Expats in the UK and across Europe need not fear the loss of their EU rights, following the fall-out from today’s triggering of Article 50, as they are protected by existing EU laws, according to a Cambridge European law specialist.
o negotiate the rights of more than a million UK expatriates in the remaining 27 EU member states and all European expats that live in the UK, as post-Brexit rights are already protected by a clause in EU law that is being overlooked by officials.
Arnheim believes that the UK government is trying to use the 3.2m EU citizens living in the UK and the one million UK expats in the Eurozone as “bargaining chips” and outlined the situation, in open letter to UK PM Theresa May, published earlier this month.
“I was surprised that nobody in the UK besides myself was aware that the “bargaining chip” argument for denying EU citizens’ rights was invalid,” said Arnheim. “[UK PM] Theresa May, pictured left, completely ignored my revelation of this uncomfortable fact. And Brexit Secretary David Davis has still not replied to a personal email alerting him to the invalidity of the “bargaining chip” argument.”
Commons Brexit Committee
Among the members of the Commons Brexit committee, Arnheim said that there was an initial “flurry of interest” in his argument, of which they had been unaware. But, he said, that after receiving some “pertinent questions” for clarification, when he offered to answer these queries by giving evidence before their committee they suddenly “went very quiet”.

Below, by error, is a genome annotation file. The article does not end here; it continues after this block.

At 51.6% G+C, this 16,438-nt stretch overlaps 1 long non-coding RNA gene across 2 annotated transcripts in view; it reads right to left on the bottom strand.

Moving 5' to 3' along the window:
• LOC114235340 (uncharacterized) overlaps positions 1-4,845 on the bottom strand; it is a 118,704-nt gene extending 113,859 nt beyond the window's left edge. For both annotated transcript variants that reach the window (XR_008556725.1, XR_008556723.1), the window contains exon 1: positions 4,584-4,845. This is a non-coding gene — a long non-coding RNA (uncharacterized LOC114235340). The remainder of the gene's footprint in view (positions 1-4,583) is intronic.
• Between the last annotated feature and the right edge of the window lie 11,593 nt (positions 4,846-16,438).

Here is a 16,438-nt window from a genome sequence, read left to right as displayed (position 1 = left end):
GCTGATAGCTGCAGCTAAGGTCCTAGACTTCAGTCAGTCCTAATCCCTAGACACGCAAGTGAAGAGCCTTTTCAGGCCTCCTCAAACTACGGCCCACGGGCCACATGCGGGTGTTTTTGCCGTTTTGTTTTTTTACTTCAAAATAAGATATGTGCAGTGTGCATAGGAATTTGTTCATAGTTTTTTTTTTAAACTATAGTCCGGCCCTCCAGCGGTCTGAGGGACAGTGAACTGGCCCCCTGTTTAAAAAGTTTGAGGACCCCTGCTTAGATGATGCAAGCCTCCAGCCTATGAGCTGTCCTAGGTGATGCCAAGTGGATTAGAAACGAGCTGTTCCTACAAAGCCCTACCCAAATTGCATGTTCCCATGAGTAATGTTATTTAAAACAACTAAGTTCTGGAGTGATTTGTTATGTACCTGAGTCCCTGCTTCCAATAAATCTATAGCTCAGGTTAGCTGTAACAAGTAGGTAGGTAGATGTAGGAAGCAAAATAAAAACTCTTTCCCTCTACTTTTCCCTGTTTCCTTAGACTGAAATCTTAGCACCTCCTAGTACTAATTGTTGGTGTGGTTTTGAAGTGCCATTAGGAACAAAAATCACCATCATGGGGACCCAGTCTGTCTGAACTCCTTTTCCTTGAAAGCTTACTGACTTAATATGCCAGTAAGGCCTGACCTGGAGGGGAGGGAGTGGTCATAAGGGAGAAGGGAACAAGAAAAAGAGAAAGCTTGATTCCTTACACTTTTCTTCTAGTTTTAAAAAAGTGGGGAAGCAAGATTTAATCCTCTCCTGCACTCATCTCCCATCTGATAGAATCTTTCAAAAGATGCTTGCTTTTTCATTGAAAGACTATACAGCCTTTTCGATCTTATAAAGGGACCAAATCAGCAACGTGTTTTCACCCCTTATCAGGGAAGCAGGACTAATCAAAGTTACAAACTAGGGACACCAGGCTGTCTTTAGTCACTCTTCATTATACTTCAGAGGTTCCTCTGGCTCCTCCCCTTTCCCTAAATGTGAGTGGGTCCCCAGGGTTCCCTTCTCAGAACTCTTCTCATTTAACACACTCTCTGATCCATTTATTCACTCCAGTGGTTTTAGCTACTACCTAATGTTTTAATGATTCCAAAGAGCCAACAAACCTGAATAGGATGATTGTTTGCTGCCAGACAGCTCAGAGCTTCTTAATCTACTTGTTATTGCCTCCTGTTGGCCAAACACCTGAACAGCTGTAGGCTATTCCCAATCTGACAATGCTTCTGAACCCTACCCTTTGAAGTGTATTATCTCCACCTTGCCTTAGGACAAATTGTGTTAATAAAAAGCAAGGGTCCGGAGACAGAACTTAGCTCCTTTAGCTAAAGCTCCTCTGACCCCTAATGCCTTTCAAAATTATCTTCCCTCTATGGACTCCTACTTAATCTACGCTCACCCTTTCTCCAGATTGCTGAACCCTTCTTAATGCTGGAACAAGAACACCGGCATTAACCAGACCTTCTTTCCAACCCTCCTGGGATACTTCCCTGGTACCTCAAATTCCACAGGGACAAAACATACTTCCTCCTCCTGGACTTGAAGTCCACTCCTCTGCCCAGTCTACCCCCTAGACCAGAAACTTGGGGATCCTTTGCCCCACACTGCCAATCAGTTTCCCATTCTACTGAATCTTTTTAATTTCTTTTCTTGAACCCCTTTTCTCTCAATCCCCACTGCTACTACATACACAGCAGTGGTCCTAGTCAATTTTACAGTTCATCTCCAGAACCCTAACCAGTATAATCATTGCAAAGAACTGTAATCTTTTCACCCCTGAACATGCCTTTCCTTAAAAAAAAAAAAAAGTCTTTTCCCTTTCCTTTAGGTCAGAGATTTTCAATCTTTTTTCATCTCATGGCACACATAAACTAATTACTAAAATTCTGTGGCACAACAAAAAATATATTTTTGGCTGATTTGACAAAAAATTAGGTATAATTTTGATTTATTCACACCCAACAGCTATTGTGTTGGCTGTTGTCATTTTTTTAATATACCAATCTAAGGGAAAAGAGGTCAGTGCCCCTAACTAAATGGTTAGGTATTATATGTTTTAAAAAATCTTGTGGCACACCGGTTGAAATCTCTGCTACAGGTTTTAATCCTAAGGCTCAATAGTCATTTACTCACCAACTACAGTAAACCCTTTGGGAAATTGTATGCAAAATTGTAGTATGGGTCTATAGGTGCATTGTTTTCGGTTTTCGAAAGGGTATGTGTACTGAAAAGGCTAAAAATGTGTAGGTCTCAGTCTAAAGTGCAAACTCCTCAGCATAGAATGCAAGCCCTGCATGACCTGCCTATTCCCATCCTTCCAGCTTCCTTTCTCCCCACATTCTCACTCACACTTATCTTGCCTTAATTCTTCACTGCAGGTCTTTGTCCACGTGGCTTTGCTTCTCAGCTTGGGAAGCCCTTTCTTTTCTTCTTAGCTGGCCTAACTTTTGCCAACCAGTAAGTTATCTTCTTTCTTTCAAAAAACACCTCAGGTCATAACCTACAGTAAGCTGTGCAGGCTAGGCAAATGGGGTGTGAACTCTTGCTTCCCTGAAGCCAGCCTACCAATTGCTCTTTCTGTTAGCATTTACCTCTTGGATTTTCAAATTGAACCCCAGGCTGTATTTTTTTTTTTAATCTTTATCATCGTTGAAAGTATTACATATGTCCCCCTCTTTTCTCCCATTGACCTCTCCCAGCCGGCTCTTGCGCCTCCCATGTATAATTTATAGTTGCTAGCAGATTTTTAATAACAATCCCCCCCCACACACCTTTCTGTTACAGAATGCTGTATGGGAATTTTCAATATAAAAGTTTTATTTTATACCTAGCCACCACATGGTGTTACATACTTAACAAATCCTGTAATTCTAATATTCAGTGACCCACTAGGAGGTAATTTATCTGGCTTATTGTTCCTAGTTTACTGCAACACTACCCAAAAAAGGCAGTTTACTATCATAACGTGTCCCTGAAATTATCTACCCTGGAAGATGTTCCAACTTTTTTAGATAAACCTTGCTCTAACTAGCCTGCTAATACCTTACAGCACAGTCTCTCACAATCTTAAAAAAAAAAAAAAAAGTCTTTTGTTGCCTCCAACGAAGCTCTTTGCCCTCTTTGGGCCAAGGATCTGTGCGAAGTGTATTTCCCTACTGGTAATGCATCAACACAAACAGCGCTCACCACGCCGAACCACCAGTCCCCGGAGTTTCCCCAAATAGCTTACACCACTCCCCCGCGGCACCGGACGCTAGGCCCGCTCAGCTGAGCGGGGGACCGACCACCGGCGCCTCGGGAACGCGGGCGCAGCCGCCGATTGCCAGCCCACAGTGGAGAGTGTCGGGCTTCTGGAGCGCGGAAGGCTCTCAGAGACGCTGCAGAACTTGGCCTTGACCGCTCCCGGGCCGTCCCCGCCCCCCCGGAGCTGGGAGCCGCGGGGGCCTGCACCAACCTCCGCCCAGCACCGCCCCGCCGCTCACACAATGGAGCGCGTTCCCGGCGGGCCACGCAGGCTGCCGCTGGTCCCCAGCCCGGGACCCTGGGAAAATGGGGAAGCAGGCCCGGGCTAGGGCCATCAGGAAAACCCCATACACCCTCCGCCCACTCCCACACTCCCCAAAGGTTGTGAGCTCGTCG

Arnheim said that the EU Directive 2003/109/EC gives the right of permanent residence to most non-EU citizens who have lived in the EU for more than five years. Most UK expats of more than five years’ standing already have that right as EU citizens – under Directive 2004/38/EC. So, when they cease to be EU citizens after Brexit, they should be entitled to the same rights as long-term non-EU residents.
“It will only be a matter of changing the label under which they enjoy those same rights,” he said. “It is inconceivable that UK expatriates will not be allowed to carry over rights acquired as EU citizens to a situation where they are non-EU citizens. As no other EU member state (except Greenland, which is not comparable) has seceded before, the situation of an EU citizen ceasing to be an EU citizen is unprecedented.
“If need be, this matter may have to be clarified by the European Court of Justice. But the rights of UK expatriates is an EU-wide question – not a matter for negotiation with each of the 27 remaining EU member states individually, as the UK Government evidently believes.”
88 Non-EU Countries
In addition, nationals of 88 non-EU countries (including Russia) working in the EU are accorded the same rights as EU citizens by agreements between these countries and the EU, argued Arnheim. “Why can’t Britain become the 89th such country?,” he said. “As far as I am aware, this possibility has never been raised by anyone in the UK.
“And, once again, these are agreements with the EU as a whole, not with individual EU member-states,” he added.